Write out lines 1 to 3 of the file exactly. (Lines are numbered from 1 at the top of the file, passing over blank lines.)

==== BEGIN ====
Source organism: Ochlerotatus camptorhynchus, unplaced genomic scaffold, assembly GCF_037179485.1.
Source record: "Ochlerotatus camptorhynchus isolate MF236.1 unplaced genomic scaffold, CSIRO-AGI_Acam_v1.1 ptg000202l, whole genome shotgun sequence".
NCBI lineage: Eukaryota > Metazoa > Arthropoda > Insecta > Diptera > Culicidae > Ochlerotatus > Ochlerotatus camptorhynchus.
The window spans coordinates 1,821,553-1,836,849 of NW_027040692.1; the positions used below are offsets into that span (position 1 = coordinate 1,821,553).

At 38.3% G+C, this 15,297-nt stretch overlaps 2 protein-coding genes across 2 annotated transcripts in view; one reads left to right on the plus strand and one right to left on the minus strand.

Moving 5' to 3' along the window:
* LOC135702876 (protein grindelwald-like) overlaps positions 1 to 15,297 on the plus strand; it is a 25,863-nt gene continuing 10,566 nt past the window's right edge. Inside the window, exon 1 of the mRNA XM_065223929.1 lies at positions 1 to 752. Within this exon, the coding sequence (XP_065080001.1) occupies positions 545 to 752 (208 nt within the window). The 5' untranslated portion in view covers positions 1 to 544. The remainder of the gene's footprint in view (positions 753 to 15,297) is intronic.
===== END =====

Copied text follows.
Source organism: Ochlerotatus camptorhynchus, unplaced genomic scaffold, assembly GCF_037179485.1.
Source record: "Ochlerotatus camptorhynchus isolate MF236.1 unplaced genomic scaffold, CSIRO-AGI_Acam_v1.1 ptg000202l, whole genome shotgun sequence".
NCBI lineage: Eukaryota > Metazoa > Arthropoda > Insecta > Diptera > Culicidae > Ochlerotatus > Ochlerotatus camptorhynchus.